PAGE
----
This course is part of our OCS Prep-Program. Learn more about the full prep-program here: MedBridge OCS Prep-Program.
This course will discuss how tissue healing affects management of lower extremity post-surgical patients and present rehabilitation considerations for more common lower extremity surgical procedures encountered in an outpatient setting.
This is part three of a three part series covering postsurgical management. Be sure to watch:
Post Surgical Management Part 1: Basic Principles and Spinal Surgery
Post Surgical Management Part 2: Upper Extremity Surgical Interventions
Haideh graduated with a double major in Kinesiology and Psychology from the University of California, Los Angeles in 1991. Upon completion of her Master’s in Physical Therapy from Boston University in 1993, she accepted a position at the Kerlan-Jobe Orthopedic Clinic. She worked there for the next 11 years specializing in orthopedic and sports related injuries. Haideh is also a 2002 graduate of the Kaiser Permanente Northern California Orthopaedic Manual Physical Therapy Fellowship and a Fellow of the American Academy of Orthopedic Manual Physical Therapists (AAOMPT). In 2005, she received her certification as an Orthopedic Clinical Specialist. Haideh currently serves as the Vice President for the AAOMPT. She recently relocated to Reno, NV after working for the past 10 years as the manager of the Palo Alto Medical Foundation’s Department of Physical Therapy. She enjoys snowboarding with her husband, hiking, crossfit, and yoga and is looking forward to living life near the Sierras.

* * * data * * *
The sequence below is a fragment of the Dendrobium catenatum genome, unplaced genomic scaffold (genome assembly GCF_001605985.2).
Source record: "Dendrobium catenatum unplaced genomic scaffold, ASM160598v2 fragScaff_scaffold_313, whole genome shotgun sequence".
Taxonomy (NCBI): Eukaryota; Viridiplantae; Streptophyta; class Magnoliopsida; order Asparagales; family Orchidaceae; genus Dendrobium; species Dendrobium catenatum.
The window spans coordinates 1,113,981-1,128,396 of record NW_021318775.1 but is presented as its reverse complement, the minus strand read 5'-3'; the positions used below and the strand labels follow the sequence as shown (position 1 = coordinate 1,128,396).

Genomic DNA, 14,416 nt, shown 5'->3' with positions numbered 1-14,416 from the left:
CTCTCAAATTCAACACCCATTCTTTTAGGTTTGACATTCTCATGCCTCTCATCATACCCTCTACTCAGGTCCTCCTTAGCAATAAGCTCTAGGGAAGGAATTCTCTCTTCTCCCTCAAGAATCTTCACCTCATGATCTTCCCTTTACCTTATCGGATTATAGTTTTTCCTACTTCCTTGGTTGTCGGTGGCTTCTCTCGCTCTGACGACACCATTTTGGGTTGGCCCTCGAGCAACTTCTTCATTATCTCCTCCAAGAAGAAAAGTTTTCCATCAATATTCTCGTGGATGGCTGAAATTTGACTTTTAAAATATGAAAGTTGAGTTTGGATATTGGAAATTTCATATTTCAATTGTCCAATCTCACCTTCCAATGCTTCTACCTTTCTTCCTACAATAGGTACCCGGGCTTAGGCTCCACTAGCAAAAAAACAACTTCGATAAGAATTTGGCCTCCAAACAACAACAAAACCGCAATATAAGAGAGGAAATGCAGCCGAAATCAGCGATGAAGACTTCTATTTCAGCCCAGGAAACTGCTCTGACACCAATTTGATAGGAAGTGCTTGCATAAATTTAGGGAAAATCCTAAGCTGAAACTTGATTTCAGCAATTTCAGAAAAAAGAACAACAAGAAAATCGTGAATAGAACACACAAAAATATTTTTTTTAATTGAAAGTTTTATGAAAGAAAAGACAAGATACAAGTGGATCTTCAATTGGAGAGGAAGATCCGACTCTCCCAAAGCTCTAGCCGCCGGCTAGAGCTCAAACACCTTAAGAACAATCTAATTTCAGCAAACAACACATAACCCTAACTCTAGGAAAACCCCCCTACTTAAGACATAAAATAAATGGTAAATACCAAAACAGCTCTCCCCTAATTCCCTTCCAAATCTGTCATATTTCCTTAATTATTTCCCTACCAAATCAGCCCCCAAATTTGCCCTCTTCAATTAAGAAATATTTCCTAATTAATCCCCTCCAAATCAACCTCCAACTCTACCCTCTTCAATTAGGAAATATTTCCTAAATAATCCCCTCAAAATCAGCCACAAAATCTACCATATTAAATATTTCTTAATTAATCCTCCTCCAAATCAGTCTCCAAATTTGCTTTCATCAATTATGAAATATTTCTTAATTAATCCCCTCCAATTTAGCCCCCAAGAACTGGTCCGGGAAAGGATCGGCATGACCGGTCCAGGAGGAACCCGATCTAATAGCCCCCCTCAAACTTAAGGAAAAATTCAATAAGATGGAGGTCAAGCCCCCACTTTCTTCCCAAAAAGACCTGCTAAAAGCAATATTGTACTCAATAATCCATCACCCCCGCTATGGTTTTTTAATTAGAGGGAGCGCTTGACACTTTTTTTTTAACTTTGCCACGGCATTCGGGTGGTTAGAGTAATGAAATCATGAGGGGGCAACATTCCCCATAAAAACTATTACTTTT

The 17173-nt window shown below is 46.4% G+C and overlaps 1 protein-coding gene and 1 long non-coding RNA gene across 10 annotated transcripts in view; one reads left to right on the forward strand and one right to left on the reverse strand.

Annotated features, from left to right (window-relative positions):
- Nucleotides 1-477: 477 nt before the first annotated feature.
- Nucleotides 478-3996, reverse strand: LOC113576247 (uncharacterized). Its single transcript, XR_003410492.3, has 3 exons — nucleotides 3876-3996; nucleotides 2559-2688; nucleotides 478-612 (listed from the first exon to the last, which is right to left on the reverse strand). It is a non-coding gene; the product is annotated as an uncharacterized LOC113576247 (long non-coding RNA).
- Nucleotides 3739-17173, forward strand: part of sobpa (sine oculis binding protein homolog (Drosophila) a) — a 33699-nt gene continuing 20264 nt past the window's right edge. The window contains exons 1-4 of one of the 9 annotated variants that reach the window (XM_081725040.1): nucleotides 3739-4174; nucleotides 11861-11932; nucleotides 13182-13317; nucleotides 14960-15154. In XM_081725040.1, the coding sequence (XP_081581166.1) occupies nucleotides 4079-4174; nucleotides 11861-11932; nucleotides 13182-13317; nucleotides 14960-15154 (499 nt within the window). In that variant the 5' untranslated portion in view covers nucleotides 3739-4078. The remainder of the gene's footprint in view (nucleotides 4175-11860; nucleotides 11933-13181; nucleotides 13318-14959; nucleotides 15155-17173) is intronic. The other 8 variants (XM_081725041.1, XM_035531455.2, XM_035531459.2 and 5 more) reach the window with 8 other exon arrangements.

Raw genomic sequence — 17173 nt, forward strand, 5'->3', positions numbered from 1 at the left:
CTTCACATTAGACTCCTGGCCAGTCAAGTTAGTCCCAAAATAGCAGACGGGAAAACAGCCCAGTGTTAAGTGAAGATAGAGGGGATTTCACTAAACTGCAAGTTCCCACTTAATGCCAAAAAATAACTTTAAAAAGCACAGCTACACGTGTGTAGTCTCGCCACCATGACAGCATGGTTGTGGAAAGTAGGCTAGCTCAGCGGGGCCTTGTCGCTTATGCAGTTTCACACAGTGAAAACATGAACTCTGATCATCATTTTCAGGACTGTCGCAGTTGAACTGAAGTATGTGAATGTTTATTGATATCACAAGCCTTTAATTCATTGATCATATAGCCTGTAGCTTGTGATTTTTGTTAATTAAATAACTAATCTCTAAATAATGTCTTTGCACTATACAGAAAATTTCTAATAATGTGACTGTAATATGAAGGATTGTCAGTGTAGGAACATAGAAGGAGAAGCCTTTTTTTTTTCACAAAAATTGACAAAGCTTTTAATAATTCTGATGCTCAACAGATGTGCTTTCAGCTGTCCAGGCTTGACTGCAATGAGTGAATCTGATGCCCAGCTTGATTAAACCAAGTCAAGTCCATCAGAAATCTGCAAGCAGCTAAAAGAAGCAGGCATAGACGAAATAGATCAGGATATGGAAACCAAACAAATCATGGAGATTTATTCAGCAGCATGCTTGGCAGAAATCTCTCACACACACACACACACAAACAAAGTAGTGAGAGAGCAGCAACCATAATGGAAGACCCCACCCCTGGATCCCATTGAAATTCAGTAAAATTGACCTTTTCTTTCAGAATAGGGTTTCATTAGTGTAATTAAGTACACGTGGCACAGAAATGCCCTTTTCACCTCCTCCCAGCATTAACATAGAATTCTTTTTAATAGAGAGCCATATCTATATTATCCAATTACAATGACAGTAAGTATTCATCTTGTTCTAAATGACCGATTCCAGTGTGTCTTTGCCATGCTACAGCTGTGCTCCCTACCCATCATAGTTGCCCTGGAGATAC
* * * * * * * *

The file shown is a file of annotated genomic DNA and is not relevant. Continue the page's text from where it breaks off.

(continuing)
Individuals who present persistent hip pain despite conservative measures may be candidates for arthroscopic hip surgery. Advances in the understanding of hip morphology have progressed the use of arthroscopy for many hip pathologies including impingement, labral tears, and cartilage injuries.
Over 200,000 individuals undergo total hip arthroplasty and over 500,000 undergo total knee arthroplasty each year. These surgeries have provided significant relief to people who wish to remain active and have not been able to control their symptoms with more conservative treatments. The majority of these individuals are over the age of 60. Understanding tissue healing as well as the impact of comorbidities on outcomes is essential.
In contrast to total joint arthroplasty, the typical age for someone undergoing an ACL reconstruction is much younger, about teenage to thirties. Reconstructive surgery is often considered, especially if the patient is active or involved in competitive sports.
Until recently, individuals who suffered cartilage defects had few options, especially if they were young. The advent of autologous chondrocyte implantation (ACI) and osteochondral autograft transfer system (OATS) has provided a means to salvage previously irreparable cartilage damage.
Partial or complete ruptures of the Achilles tendon often lead to surgical repair. Repairs can be done as an open procedure or percutaneously, which affects healing times and wound complications.